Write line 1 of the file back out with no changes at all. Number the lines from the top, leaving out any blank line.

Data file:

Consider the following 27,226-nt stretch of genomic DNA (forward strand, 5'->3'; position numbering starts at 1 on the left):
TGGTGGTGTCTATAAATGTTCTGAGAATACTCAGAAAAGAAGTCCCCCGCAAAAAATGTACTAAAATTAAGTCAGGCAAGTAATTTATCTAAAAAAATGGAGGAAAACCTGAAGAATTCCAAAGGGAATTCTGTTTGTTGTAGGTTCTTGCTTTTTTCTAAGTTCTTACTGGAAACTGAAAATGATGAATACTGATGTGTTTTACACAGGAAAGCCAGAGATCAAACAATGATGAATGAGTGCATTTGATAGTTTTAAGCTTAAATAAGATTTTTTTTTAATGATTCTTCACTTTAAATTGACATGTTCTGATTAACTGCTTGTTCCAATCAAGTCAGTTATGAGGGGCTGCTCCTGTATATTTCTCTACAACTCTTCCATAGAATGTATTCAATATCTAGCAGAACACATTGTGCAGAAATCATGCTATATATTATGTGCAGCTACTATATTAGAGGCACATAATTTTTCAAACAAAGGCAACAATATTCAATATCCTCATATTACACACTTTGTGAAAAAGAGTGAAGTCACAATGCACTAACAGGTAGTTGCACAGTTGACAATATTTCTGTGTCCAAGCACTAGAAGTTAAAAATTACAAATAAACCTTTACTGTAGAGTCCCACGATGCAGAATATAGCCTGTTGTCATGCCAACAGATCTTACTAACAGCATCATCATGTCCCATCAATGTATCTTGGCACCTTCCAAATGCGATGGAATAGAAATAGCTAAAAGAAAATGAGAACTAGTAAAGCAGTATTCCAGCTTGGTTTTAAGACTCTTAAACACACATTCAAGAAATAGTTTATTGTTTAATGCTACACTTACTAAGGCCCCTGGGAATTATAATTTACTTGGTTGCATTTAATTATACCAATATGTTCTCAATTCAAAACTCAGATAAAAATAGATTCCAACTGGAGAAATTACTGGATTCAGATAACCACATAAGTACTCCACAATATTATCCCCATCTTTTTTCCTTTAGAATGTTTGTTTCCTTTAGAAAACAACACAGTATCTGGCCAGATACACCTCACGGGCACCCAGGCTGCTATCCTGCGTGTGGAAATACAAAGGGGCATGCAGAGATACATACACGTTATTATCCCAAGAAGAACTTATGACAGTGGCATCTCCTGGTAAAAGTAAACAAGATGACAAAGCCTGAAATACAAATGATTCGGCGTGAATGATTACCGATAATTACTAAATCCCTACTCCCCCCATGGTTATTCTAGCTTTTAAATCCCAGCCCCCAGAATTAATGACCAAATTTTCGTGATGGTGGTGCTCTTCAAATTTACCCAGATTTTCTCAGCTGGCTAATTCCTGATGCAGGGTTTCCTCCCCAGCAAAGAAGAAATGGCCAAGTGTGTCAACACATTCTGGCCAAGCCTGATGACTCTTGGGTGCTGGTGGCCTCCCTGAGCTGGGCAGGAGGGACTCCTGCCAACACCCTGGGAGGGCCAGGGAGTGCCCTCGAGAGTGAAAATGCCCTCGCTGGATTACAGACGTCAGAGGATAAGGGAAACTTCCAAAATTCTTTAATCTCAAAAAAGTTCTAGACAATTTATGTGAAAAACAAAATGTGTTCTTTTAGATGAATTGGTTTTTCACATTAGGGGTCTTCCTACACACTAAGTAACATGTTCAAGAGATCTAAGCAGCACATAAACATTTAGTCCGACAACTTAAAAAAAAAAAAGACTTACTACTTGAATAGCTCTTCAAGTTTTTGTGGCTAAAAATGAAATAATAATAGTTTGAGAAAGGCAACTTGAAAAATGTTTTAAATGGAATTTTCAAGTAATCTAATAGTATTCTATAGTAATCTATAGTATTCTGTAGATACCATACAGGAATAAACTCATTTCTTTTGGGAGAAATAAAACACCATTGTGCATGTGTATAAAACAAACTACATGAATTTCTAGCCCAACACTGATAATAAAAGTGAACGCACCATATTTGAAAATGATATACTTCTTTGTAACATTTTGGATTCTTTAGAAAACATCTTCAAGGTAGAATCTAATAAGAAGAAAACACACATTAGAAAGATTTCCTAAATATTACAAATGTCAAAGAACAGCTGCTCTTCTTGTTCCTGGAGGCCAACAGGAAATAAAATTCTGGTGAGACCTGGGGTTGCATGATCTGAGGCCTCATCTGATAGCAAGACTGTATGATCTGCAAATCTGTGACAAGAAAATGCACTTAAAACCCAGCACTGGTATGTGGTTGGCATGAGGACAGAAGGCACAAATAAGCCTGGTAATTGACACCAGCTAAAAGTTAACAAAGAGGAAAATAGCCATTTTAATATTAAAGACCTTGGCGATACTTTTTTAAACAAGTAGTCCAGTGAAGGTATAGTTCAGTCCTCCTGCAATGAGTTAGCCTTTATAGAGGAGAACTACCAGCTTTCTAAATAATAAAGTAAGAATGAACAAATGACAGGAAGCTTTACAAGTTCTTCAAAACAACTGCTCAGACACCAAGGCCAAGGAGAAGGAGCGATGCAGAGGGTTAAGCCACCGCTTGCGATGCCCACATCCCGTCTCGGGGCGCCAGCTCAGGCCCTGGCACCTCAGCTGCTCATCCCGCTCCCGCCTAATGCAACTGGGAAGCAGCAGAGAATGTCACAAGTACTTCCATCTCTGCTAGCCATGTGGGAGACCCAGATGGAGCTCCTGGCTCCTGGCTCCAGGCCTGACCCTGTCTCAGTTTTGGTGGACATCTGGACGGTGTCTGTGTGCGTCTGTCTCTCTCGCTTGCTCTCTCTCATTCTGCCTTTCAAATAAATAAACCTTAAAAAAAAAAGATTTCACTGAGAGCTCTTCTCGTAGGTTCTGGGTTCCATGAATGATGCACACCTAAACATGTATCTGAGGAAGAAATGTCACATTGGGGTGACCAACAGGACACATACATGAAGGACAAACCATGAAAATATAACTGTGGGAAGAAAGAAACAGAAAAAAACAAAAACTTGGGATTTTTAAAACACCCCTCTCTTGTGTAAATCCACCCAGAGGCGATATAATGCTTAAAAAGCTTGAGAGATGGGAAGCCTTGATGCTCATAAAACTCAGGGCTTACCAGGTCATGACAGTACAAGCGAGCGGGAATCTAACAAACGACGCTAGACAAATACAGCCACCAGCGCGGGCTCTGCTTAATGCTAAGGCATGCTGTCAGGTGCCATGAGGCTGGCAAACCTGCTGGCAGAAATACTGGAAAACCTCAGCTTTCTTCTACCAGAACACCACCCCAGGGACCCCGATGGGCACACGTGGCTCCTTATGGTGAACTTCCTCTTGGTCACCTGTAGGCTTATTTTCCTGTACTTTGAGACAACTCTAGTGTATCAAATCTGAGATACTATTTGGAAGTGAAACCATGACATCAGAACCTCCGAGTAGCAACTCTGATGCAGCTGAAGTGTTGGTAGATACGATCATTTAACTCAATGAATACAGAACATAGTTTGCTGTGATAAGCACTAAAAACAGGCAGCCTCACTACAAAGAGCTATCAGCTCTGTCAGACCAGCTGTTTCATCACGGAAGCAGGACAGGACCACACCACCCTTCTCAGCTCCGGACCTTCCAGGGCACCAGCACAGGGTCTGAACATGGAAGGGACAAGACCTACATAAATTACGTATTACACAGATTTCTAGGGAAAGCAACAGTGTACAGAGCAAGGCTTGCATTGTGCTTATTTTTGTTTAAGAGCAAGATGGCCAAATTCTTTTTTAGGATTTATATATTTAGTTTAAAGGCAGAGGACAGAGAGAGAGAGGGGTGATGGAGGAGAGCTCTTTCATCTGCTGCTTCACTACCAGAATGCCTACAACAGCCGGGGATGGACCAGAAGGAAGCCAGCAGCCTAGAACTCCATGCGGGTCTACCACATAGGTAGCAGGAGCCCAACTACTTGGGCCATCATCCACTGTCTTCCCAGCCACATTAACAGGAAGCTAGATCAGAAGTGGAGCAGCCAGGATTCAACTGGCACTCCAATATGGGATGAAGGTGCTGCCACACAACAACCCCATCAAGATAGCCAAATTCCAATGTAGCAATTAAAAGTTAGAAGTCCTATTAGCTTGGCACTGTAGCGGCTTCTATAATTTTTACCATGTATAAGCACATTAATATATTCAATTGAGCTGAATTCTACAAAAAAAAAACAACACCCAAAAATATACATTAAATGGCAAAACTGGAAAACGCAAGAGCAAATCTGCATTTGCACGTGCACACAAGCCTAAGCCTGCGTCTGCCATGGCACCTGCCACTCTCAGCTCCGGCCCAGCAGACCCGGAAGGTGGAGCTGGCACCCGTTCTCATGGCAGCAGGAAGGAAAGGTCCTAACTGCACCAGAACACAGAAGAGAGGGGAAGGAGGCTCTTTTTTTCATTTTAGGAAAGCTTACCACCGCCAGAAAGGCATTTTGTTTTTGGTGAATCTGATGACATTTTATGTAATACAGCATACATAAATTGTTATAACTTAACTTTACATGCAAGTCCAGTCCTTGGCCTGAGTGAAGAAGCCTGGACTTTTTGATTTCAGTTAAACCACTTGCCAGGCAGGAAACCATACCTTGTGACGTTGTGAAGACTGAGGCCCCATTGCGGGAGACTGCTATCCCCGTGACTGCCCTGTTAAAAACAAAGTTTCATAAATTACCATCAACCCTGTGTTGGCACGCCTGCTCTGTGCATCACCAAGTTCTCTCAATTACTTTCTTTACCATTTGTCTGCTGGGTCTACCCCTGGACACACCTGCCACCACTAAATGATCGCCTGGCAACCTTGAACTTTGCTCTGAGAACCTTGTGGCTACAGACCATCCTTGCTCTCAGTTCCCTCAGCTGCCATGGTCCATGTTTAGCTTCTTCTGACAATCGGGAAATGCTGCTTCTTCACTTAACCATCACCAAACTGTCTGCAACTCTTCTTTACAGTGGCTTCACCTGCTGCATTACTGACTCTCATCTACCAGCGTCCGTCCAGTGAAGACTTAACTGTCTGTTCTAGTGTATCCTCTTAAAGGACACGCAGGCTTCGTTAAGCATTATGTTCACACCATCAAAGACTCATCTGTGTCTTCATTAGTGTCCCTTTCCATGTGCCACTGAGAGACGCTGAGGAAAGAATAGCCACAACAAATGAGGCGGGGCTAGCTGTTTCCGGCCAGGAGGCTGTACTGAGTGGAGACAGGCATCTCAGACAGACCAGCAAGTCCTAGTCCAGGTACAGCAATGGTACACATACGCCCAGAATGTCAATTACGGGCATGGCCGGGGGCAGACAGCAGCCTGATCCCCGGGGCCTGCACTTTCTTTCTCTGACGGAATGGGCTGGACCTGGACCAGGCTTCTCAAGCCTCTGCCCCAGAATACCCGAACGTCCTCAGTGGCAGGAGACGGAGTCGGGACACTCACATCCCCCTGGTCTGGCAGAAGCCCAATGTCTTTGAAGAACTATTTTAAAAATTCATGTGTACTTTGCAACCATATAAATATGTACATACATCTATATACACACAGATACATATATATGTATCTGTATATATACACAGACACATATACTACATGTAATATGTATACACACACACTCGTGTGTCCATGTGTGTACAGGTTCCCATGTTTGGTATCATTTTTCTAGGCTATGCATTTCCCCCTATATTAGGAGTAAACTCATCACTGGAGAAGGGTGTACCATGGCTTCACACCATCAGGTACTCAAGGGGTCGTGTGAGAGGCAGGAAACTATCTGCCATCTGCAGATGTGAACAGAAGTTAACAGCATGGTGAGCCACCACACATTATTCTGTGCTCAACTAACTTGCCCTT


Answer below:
Consider the following 27,226-nt stretch of genomic DNA (forward strand, 5'->3'; position numbering starts at 1 on the left):